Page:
>>
>>
>>i don't have a lan card with a second ip address installed in my
>system but
>>i think the problem is in the way the ip routing table gets messed up
>after
>>you dial-in to your isp. try comparing the output of the 'route
>print'
>>command before and after you dial-in to your isp. you will probably
>need to
>>run some batch file after dialing-in to correct the routing table.
>you will
>>probably need to set it in such a way that ip addresses that belong
>to your
>>lan network (10.x.x.x) gets routed to your lan network card and
>everything
>>else gets routed to the ip address assigned by your isp.
>unfortunately,
>>windows help entry for the 'route' command doesn't give you much info
>on how
>>to use the utility.
>>
>>you might also need to turn on 'enable ip forwarding' in the tcp/ip
>>settings.
>>
>>what happens if tcp/ip uses your lan ip address when it sends a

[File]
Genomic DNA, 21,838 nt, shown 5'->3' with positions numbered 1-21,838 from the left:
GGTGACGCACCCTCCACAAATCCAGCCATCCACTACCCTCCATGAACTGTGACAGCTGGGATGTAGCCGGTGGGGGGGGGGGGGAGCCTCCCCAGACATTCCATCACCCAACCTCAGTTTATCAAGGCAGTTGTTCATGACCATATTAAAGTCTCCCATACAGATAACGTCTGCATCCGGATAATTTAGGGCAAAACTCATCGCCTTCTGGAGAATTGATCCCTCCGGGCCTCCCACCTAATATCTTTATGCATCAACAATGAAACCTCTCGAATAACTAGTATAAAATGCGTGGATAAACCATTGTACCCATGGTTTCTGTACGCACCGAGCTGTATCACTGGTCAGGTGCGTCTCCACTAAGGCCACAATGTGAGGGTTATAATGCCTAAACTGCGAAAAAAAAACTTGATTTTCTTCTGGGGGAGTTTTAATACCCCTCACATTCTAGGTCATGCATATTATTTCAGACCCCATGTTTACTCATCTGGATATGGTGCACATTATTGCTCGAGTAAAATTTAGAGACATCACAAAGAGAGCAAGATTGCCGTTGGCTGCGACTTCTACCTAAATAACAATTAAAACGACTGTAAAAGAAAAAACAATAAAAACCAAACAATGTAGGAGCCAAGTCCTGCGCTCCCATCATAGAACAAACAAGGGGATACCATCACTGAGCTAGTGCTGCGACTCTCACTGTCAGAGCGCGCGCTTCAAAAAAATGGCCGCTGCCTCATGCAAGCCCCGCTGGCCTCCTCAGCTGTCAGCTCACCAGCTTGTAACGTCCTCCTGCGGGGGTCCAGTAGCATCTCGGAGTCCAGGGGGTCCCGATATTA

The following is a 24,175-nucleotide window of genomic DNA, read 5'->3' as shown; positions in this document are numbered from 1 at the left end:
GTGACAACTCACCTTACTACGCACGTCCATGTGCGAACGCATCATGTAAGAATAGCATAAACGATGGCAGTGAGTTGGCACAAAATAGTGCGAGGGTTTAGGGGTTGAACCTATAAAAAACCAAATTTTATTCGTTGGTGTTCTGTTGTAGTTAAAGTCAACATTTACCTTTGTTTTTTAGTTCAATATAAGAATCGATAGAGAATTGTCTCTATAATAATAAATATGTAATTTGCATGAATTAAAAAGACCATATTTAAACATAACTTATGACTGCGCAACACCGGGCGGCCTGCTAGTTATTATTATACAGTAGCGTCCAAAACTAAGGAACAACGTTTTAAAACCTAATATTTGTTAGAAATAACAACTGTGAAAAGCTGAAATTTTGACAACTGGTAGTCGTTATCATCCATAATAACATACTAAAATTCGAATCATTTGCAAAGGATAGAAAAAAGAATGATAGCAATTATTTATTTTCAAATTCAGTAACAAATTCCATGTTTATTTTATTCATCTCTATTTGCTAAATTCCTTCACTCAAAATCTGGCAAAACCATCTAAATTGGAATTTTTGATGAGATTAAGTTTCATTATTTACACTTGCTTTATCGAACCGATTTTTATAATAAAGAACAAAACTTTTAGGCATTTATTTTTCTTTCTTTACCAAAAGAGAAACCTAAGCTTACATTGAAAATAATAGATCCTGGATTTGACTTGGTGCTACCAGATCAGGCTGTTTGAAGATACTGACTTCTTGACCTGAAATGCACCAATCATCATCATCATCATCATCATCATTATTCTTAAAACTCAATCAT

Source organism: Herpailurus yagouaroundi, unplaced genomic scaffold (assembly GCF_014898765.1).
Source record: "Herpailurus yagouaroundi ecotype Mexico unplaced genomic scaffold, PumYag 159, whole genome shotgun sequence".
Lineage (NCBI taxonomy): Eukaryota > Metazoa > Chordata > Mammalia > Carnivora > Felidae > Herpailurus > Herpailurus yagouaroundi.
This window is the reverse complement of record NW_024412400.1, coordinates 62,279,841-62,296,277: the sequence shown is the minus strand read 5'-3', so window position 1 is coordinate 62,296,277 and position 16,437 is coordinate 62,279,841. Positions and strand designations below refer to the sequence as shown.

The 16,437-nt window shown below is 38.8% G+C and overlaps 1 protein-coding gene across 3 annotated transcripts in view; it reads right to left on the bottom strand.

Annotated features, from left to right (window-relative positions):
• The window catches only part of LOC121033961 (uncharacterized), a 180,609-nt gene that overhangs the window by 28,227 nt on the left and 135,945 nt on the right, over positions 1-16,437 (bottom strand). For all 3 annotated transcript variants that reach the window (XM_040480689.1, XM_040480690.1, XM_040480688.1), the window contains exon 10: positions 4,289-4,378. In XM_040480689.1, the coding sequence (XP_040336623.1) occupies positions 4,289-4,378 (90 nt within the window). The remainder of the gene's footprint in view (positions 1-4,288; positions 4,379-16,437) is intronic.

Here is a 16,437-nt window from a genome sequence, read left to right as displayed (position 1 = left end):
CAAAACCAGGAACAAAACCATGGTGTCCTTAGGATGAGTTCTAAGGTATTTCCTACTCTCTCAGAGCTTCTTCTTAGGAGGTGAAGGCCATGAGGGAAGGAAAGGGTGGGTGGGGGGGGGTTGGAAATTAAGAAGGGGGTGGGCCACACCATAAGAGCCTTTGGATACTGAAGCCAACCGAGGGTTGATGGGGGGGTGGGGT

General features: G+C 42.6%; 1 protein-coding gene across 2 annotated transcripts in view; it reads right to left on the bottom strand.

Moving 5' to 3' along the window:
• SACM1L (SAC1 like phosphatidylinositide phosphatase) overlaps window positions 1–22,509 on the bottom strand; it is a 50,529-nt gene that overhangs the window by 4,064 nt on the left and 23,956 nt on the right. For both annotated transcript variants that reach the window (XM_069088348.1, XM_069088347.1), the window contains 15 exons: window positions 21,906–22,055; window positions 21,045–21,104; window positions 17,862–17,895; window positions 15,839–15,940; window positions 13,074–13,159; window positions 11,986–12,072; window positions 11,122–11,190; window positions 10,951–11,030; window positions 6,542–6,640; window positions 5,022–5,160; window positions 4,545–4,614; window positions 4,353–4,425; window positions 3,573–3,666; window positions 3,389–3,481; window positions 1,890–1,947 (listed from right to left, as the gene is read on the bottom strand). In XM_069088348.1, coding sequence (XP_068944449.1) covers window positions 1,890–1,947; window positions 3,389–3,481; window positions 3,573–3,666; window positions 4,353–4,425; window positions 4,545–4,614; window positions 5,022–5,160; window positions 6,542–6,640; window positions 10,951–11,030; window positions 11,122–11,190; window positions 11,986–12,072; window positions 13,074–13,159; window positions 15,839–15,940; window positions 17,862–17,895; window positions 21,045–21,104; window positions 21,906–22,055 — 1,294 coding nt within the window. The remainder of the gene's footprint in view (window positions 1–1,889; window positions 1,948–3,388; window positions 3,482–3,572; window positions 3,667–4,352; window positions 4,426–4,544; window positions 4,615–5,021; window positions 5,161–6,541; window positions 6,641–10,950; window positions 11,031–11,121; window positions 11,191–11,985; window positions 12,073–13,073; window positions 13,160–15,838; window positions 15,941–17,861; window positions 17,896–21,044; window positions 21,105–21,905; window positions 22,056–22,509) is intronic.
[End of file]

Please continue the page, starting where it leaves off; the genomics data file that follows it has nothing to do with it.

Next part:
>packet out
>>to the internet ? well, since the lan ip address is not defined in
>any DNS
>>or router on the internet, there doesn't seem to be a way for the
>return
>>packets to find their way back.
>>
>>
>>you might be better of asking yourself the question: "do i really,
>really
>>need to be connected to tha lan at the same time that i want to
>connect to
>>the internet ?"
>>
>>if your answer is no then make two hardware configurations and in one
>>configuration, enable the lan adapter and in the other one, disable
>it. so
>>when you want to connect to the internet, reboot and select the
>>configuration with the lan adapter card disabled, this way your lan
>ip
>>address will not be defined.
>>
>>
>